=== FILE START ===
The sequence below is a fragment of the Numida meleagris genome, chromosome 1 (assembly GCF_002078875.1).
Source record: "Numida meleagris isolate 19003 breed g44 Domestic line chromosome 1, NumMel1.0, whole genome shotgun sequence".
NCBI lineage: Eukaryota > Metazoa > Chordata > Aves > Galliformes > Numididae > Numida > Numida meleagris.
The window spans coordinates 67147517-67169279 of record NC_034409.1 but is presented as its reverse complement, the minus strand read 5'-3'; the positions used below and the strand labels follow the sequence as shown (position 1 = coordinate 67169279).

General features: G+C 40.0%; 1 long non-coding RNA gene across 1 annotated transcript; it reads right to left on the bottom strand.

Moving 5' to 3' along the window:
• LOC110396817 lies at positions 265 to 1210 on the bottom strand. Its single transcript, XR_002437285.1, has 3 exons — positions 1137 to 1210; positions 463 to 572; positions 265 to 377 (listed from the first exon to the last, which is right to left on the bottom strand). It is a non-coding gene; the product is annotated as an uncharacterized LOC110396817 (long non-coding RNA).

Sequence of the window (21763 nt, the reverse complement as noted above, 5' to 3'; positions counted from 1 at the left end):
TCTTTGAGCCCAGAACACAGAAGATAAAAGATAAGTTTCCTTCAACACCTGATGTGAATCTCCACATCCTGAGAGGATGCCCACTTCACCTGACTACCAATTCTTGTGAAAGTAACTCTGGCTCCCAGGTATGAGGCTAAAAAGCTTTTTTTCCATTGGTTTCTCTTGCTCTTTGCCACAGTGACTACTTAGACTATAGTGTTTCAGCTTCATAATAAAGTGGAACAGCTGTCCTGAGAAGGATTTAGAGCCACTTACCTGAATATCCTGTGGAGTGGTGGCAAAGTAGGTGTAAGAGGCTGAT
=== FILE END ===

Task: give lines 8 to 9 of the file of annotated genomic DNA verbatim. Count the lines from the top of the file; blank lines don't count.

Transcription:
Sequence of the window (21763 nt, the reverse complement as noted above, 5' to 3'; positions counted from 1 at the left end):
TCTTTGAGCCCAGAACACAGAAGATAAAAGATAAGTTTCCTTCAACACCTGATGTGAATCTCCACATCCTGAGAGGATGCCCACTTCACCTGACTACCAATTCTTGTGAAAGTAACTCTGGCTCCCAGGTATGAGGCTAAAAAGCTTTTTTTCCATTGGTTTCTCTTGCTCTTTGCCACAGTGACTACTTAGACTATAGTGTTTCAGCTTCATAATAAAGTGGAACAGCTGTCCTGAGAAGGATTTAGAGCCACTTACCTGAATATCCTGTGGAGTGGTGGCAAAGTAGGTGTAAGAGGCTGAT